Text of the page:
Monday, April 13, 2009

Goals of a Shorts Program 8 - developing new techniques


Shorts Can Build In Technical Progress (Silly Symphonies model)
Cartoons in the 1930s and 40s advanced every year noticeably. On purpose.
Which company today can say their cartoons are more advanced than any other company's? None. The TV cartoons actually get more primitive every year at a steady rate. Even obscenely big budget CG cartoons barely change from year to year. They may grow more hairs and pores but remain primitively designed and acted within the context of the same old stories, puns and cliches retold a thousand times.
Is this an expensive one or a cheap one? I can't tell the difference.

There is no progress built into the system, no competitiveness built into it.
Walt Disney actually made a science out of progress. He built it into his studio system by creating a series of cartoons just to discover and develop new techniques. He instituted art classes and created "action analysis" to improve his animators' understanding of the way things move.

His Silly Symphonies almost seem boring on purpose, because they are so intent on pushing new techniques forward. I don't think you have to make boring cartoons in order to advance. I prefer the Looney Tunes method of trying out a few "one-shots" every year: highly entertaining cartoons that don't necessarily use the star characters but allow the directors to put more money and time into a couple of cartoons to try new things out. What they learn, they in turn can apply to their more formulaic star vehicles and in the process the cartoons get better and better overall at a noticeable rate.

At MGM, Tex Avery was an experimenter, while Bill and Joe's more conservative Tom and Jerry series was a beneficiary of Tex's (and Looney Tunes') bold inventiveness.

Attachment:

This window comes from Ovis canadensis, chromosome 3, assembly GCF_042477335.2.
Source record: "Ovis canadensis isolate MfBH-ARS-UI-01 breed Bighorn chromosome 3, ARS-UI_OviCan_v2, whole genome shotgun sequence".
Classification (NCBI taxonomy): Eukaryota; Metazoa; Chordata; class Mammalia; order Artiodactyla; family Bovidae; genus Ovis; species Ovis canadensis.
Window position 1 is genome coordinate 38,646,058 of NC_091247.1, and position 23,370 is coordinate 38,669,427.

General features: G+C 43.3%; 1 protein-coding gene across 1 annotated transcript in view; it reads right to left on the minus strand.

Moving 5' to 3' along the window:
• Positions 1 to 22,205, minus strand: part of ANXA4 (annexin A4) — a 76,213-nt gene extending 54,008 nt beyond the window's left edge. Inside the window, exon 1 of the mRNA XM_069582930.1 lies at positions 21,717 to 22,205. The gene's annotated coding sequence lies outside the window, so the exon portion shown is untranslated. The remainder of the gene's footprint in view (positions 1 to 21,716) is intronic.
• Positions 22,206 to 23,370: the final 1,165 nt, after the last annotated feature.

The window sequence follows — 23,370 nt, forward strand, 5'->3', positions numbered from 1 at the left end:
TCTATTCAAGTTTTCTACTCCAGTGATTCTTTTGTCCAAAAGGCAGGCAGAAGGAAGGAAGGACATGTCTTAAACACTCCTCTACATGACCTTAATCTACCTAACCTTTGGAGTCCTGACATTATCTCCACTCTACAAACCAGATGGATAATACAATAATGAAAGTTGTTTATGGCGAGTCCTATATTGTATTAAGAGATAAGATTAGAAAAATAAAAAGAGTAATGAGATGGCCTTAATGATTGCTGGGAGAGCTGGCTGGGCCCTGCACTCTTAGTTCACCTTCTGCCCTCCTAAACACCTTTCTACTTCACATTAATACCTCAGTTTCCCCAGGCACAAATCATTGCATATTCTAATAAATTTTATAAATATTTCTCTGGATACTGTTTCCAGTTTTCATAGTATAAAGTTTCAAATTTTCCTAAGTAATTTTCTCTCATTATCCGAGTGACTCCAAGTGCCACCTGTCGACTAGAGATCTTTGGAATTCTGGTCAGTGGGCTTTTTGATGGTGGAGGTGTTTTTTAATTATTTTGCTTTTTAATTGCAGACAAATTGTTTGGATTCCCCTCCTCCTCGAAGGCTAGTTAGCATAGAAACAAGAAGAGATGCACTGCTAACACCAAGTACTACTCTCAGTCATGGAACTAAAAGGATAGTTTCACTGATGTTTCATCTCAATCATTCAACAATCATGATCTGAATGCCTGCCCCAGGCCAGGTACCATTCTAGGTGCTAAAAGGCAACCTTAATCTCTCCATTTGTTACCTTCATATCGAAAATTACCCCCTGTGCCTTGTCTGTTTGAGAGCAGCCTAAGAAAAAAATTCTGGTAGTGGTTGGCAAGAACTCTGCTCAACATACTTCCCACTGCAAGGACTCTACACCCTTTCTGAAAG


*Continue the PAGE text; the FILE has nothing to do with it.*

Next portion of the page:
ONE SHOTS as well as Star Vehicles


Besides trying to discover appealing star characters, part of a shorts program should be devoted to progress: to developing new techniques to make your cartoons obviously better than your competition's.

The faster you advance, the more primitive you can make your competitor's work seem.

Our business frowns upon this and builds in safeguards against progress. It values "consistency" over experimentation and advancement. Model sheets, story bibles, pages of catch phrases for each character and on and on...

The result of the philosophy of "never change" is to actually degrade consistently year by year, because it is physically impossible to stay the same. You have to move in one way or the other - forwards or backwards.

Many TV cartoons today look like still images of stick figures. Childlike frozen stick figures that only move in the sense that they are being pushed and pulled around in flash like paper puppets. But no one knows it or cares because no studio is trying to outdo anybody else. It's like each studio looks at the others to see how low it's safe to aim this year. (The same applies to stories, but I won't get into that here)


What happened to the idea that entertainment had to be amazing? That entertainers had to have obviously rare and astonishing abilities? When my parents see a modern cartoon, I've heard them say, "I don't get it, I can draw as well as that." That whole generation expected to be amazed by anything that was called entertainment. Athletes have to be strong, fast and coordinated. Singers used to have to be able to carry a tune and have beautiful rare voices. Cartoons and illustrations used to attract and impress the average person by their rare visual skills, humor and inventiveness. The average viewer didn't think "Well, hey I can do that." Today, big studios aim down to compete with "user-generated" content. Is there a point of spending a lot of money doing what just about anybody else can do cheap?

If there was a studio devoted to progress, within a couple years no one else could compete with it because the other cartoons would look so primitive by comparison. Today unfortunately, amateurism is the trend. I don't even think the people in charge know it. I think they actually believe that the more primitive a cartoon is the more advanced and hip it is, but maybe I'm missing some work of genius out there. I remember when "good-for-you" cartoons like Caillou and Arthur looked primitive to me. Now they look like standard professional network cartoon fare - or even better in some cases.